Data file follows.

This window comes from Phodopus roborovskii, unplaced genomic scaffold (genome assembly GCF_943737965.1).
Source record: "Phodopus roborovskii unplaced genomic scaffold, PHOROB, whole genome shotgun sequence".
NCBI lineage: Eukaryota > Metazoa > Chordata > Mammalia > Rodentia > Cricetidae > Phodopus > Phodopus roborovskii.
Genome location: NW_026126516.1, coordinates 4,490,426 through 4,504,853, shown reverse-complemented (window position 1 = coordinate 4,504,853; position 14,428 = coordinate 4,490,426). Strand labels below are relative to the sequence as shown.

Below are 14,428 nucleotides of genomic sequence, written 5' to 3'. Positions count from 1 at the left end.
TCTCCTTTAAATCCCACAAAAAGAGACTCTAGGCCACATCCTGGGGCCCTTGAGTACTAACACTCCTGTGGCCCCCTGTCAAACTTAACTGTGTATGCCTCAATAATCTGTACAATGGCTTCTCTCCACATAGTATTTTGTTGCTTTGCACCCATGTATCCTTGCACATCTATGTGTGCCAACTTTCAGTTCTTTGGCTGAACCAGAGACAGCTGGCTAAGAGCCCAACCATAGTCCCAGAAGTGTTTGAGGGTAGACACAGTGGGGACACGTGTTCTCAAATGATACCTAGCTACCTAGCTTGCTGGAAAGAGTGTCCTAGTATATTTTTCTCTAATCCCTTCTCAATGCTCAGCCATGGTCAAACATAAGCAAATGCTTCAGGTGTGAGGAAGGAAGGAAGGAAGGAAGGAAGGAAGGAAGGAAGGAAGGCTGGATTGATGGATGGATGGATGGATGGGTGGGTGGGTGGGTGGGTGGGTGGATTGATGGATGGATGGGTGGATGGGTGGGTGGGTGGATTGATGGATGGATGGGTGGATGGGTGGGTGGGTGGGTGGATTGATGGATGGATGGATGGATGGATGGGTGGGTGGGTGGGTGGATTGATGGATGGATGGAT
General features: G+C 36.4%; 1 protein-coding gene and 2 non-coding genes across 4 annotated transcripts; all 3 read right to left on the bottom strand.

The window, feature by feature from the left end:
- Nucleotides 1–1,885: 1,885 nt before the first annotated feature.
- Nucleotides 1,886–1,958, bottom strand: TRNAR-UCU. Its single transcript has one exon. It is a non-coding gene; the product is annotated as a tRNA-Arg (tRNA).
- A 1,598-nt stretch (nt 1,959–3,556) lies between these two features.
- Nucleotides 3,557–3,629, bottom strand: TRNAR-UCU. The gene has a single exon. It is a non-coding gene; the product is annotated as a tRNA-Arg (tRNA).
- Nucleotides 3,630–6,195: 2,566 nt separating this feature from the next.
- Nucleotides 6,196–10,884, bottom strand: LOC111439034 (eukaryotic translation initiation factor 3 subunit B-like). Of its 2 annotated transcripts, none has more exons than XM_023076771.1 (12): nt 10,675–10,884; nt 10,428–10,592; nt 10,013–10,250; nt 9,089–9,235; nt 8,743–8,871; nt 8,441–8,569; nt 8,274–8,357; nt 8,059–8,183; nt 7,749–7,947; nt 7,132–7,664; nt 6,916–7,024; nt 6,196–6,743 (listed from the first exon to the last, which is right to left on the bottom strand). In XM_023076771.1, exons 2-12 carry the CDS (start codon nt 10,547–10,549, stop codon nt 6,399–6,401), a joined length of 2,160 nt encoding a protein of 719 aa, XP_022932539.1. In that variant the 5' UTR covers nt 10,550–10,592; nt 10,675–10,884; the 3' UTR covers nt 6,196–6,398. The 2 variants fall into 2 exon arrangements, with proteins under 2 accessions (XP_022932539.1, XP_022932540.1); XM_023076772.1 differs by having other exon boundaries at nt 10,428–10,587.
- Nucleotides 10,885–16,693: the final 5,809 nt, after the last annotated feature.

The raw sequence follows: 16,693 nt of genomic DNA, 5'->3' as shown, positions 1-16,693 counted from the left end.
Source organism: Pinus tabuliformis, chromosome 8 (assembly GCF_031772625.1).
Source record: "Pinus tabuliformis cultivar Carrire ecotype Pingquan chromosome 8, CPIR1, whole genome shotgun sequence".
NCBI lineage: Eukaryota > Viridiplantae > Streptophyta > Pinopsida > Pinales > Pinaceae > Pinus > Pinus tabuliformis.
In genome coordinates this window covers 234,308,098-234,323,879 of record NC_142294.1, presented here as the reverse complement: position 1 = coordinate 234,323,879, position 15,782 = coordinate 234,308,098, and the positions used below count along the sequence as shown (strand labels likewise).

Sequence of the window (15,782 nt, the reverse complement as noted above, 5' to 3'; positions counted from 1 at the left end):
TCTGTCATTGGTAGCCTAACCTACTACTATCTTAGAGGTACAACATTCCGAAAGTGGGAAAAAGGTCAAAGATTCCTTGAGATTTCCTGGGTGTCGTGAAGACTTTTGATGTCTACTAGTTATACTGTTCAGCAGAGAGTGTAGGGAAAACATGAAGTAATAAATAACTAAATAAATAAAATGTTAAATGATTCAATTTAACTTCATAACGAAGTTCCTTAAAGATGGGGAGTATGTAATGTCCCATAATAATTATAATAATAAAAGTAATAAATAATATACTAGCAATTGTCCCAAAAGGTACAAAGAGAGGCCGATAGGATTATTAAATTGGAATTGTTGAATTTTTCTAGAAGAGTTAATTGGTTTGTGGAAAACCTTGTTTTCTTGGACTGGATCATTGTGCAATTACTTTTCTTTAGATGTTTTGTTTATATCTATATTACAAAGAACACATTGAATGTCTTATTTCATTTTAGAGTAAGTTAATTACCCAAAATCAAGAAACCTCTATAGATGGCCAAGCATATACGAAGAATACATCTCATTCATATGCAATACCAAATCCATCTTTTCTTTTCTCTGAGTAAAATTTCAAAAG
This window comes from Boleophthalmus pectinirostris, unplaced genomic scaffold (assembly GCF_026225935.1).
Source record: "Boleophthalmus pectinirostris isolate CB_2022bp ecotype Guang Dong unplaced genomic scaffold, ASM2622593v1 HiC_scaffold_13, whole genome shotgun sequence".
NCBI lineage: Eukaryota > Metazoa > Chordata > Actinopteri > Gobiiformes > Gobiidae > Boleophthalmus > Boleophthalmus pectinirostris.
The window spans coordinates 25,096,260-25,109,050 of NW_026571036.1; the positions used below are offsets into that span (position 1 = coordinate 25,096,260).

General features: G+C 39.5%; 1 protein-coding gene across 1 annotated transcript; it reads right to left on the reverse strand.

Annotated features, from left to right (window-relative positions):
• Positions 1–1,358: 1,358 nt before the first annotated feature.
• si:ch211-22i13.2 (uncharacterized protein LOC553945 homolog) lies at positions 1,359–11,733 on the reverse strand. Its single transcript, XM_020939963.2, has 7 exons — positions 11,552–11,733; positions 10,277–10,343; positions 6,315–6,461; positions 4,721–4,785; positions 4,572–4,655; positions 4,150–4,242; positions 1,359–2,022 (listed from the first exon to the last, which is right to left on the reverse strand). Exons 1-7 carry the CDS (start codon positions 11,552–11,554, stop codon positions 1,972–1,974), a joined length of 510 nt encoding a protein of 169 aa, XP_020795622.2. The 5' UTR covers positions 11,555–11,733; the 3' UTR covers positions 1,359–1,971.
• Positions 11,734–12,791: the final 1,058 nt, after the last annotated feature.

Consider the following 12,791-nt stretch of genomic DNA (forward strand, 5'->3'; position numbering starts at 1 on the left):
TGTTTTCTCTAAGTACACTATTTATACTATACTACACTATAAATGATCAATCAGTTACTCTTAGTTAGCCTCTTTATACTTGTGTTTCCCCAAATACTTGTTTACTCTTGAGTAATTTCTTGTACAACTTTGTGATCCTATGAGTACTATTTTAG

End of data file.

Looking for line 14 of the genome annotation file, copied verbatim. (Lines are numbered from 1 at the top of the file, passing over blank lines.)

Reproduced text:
- Nucleotides 6,196–10,884, bottom strand: LOC111439034 (eukaryotic translation initiation factor 3 subunit B-like). Of its 2 annotated transcripts, none has more exons than XM_023076771.1 (12): nt 10,675–10,884; nt 10,428–10,592; nt 10,013–10,250; nt 9,089–9,235; nt 8,743–8,871; nt 8,441–8,569; nt 8,274–8,357; nt 8,059–8,183; nt 7,749–7,947; nt 7,132–7,664; nt 6,916–7,024; nt 6,196–6,743 (listed from the first exon to the last, which is right to left on the bottom strand). In XM_023076771.1, exons 2-12 carry the CDS (start codon nt 10,547–10,549, stop codon nt 6,399–6,401), a joined length of 2,160 nt encoding a protein of 719 aa, XP_022932539.1. In that variant the 5' UTR covers nt 10,550–10,592; nt 10,675–10,884; the 3' UTR covers nt 6,196–6,398. The 2 variants fall into 2 exon arrangements, with proteins under 2 accessions (XP_022932539.1, XP_022932540.1); XM_023076772.1 differs by having other exon boundaries at nt 10,428–10,587.